It’s hard to know whether Forbes Magazine reported reality or helped to create it when calling Nick Saban the most powerful coach in all of sports, but reality bit Thursday.
Two years after the magazine Forbesed all over Saban and utilized his newsstand power, the Alabama football coach did sayeth, and “pimps” did become downgraded to “bootleggers.”
One rhetorical shift, and sports agents no longer equate to scum who sell humans for sex. They’re just guys smuggling a little something-something.
Saban went to pains to separate the bad agents from the good during his Thursday spill before reporters, and the bad ones just upgraded. They’re Duke boys, never meanin’ no harm and fightin’ the system like
modern-day Robin Hoods.
It shows that Saban has his power and wields it, too. He wields it artfully when faced with an issue that affects his program, at least.
Calling agents pimps at SEC Media Days got everyone’s attention, enough to bring key players to the table for discussions.
Downgrading the agents’
vermin status was nice diplomacy on the day of the conference call, which Saban acknowledged organizing.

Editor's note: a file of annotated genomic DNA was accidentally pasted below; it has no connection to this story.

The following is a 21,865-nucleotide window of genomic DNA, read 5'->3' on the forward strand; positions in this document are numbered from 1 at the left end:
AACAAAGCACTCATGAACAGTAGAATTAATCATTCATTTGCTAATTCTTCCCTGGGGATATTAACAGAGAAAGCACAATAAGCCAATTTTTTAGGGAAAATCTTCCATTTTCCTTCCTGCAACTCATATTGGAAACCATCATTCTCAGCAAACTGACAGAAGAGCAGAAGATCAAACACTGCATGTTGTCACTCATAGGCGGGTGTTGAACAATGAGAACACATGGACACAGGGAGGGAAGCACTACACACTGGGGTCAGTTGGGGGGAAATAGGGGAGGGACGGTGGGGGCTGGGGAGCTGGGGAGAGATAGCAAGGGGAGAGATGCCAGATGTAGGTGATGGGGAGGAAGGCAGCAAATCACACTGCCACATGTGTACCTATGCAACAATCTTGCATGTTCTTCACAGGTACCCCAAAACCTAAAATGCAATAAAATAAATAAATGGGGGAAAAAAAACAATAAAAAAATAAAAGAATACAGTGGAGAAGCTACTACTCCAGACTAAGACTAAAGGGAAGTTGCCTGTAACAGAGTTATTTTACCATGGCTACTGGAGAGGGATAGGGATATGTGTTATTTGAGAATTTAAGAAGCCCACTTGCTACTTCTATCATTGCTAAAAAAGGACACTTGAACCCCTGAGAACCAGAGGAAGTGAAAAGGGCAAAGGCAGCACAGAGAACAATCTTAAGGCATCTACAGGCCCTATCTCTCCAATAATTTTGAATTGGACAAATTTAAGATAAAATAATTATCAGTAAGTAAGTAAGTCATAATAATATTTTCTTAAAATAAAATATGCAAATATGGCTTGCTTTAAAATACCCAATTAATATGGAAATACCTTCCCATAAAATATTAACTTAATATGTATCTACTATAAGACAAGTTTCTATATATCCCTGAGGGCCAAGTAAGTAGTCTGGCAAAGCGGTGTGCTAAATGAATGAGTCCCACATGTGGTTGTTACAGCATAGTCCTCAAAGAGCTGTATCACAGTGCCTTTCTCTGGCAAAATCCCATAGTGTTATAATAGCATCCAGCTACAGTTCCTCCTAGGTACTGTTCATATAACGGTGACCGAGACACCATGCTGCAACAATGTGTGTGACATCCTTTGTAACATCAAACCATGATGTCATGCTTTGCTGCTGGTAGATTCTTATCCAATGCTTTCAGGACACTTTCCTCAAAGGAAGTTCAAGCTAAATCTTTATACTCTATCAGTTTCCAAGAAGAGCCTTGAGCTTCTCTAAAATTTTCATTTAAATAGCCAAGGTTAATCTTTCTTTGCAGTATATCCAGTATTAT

Powerful college coaches, including Urban Meyer and Jim Tressel, line one.
NFL commissioner Roger Goodell and NFL Players Association heads, line two.
Top NCAA minds on the issue and a few agents, line three.
Let’s all talk about this agent problem.
And they did talk.
And he did realize the talk was good.
And talking was good, because itís a first step toward doing the more that needed doing before the agent problem ensnared players at Southern California, Alabama, Florida, Georgia, North Carolina and South Carolina.
This talk needed to happen now, according to a reputable Florida lawyer-turned-agent whoís writing a law review on the subject.
ìMy research reveals it is a far bigger problem than I ever thought,î said John M. Phillips, whose clients include former Alabama and Randolph County High School player Ezekial Knight. ìThere are numerous first round draft picks whose agents knowingly violated state registration laws to sign them because of no real fear of retribution.
ìIíve heard of playerís interviewing agents with fees of $5,000 per person to do so.î
Phillips says the agent problem comes down to risk vs. reward, and the reward far outweighs the risk. He wants the NFLPA to stiffen penalties against rogue agents and the federal government to cast a regulatory umbrella.
ìMost states have penalties akin to jaywalking,î Phillips said.
Count Phillips, an Alabama grad, among Sabanís disciples on the issue.
Count Sabanís disciples on the issue a growing number.
Count Sabanís rants as having the power to rally.
He has power because he wins championships. He wields power against threats to his control over his domain.
Thursdayís conference call was just the latest example
ìI hate I wasnít invited,î Phillips mused.
Joe Medley is The Starís sports columnist. He can be reached at 235-3576 or email@example.com.